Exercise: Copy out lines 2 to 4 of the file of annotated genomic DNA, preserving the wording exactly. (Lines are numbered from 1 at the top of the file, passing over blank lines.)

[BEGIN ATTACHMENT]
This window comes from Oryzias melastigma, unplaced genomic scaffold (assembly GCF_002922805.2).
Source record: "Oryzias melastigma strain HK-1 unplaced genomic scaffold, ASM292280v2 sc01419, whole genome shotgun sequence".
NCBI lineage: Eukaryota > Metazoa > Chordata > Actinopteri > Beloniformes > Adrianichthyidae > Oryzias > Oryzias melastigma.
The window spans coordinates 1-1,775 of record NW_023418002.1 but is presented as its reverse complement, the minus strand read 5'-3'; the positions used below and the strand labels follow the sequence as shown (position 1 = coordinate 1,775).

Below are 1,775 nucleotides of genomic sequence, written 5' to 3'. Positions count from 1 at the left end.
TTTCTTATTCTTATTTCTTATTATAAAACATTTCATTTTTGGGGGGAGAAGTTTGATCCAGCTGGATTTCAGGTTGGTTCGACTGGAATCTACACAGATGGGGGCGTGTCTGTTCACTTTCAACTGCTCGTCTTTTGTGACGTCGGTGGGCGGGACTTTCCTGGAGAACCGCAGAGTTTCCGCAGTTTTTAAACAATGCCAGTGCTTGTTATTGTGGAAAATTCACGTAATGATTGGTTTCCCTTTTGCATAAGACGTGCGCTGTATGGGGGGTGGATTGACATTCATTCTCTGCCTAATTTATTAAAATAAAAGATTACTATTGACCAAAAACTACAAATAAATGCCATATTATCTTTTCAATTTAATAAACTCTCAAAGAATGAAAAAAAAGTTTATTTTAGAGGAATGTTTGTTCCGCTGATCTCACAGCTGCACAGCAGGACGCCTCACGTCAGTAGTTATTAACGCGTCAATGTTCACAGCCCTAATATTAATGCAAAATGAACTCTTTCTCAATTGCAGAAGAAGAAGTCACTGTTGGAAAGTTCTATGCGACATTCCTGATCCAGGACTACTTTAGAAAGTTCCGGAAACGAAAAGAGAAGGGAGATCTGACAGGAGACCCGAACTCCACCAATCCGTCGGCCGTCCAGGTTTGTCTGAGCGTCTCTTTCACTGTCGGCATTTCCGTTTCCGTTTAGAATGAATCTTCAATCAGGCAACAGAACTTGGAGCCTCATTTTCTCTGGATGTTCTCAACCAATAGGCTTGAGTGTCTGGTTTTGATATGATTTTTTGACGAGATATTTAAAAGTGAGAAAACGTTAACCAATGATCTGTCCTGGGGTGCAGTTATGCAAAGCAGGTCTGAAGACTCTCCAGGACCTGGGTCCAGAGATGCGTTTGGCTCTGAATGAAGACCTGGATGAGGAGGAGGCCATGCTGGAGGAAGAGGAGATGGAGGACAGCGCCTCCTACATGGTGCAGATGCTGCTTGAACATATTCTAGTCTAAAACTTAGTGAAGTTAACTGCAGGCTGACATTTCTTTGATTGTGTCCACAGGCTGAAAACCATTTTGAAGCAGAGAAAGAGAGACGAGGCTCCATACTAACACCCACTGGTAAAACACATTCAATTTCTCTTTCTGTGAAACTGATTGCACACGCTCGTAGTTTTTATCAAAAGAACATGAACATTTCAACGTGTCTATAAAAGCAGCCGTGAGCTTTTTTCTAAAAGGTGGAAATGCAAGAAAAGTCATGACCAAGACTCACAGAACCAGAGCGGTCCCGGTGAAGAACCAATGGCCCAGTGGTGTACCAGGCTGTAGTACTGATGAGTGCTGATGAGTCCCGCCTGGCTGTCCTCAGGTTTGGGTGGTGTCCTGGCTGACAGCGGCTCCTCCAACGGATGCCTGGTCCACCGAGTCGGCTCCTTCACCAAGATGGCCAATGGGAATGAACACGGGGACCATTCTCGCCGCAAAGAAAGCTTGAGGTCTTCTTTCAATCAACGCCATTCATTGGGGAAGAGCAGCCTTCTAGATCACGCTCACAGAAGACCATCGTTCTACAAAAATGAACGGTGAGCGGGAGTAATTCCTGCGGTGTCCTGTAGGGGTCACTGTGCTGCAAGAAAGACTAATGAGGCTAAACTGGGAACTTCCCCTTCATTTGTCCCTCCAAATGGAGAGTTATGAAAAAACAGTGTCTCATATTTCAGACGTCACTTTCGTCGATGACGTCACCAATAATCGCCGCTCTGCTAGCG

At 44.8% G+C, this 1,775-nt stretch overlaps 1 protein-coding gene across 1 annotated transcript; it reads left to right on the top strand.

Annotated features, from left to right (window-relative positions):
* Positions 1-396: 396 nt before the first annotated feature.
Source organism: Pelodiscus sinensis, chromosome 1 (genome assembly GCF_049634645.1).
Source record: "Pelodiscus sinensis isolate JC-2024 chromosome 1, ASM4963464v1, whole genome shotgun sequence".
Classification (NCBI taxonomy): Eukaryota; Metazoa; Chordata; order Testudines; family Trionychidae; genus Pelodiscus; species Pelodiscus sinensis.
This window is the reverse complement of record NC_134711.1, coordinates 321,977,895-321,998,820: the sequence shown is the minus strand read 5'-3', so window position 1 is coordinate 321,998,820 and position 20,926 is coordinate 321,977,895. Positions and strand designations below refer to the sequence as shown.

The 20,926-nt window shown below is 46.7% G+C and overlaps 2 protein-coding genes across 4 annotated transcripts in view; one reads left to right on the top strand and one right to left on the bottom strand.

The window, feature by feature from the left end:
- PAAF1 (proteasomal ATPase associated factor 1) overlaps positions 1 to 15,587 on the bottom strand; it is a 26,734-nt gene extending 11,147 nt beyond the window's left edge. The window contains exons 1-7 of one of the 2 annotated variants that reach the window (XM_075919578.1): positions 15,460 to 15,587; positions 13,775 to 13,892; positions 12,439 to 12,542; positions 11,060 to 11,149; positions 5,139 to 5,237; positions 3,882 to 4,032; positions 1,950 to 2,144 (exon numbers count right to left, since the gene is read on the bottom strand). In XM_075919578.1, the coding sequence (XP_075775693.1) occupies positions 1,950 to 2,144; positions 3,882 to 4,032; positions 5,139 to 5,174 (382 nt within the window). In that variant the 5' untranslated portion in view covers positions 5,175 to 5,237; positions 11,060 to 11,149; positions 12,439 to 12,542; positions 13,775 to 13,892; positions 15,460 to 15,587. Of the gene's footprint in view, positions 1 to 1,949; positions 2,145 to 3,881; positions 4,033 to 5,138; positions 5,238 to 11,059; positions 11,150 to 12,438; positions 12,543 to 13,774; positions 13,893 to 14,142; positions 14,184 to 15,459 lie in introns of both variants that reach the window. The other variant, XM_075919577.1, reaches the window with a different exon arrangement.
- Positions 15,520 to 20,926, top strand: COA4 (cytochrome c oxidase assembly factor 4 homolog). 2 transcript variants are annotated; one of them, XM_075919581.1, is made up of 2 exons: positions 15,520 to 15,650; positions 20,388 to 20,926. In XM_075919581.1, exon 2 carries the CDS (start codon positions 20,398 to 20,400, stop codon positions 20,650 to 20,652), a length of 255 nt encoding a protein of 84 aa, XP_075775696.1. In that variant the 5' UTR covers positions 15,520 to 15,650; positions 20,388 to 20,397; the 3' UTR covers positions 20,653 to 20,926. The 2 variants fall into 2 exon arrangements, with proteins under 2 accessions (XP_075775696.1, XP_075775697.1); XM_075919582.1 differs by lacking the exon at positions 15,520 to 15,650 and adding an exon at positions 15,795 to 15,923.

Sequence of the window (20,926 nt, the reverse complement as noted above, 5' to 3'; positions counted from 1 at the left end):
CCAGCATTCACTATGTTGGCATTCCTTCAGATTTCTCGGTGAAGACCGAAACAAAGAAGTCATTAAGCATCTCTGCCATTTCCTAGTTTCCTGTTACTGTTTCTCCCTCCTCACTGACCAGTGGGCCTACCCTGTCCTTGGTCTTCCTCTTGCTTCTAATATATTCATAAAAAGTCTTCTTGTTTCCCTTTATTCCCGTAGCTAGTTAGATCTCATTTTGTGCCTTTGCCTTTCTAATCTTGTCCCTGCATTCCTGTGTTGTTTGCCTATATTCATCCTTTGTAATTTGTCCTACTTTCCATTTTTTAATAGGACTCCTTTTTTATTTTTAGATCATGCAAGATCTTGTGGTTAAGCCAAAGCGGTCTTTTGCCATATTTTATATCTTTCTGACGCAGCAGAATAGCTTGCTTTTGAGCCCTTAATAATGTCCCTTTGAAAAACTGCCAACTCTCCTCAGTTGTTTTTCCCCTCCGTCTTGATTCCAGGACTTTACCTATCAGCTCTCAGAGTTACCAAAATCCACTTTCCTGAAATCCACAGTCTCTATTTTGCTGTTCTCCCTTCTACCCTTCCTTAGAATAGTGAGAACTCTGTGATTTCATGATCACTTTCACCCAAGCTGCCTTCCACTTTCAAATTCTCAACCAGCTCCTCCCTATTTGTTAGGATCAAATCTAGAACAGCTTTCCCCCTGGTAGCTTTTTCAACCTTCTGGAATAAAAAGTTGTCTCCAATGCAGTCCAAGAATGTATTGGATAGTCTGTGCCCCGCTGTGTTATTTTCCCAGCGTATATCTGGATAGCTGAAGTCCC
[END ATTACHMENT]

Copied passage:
Source record: "Oryzias melastigma strain HK-1 unplaced genomic scaffold, ASM292280v2 sc01419, whole genome shotgun sequence".
NCBI lineage: Eukaryota > Metazoa > Chordata > Actinopteri > Beloniformes > Adrianichthyidae > Oryzias > Oryzias melastigma.
The window spans coordinates 1-1,775 of record NW_023418002.1 but is presented as its reverse complement, the minus strand read 5'-3'; the positions used below and the strand labels follow the sequence as shown (position 1 = coordinate 1,775).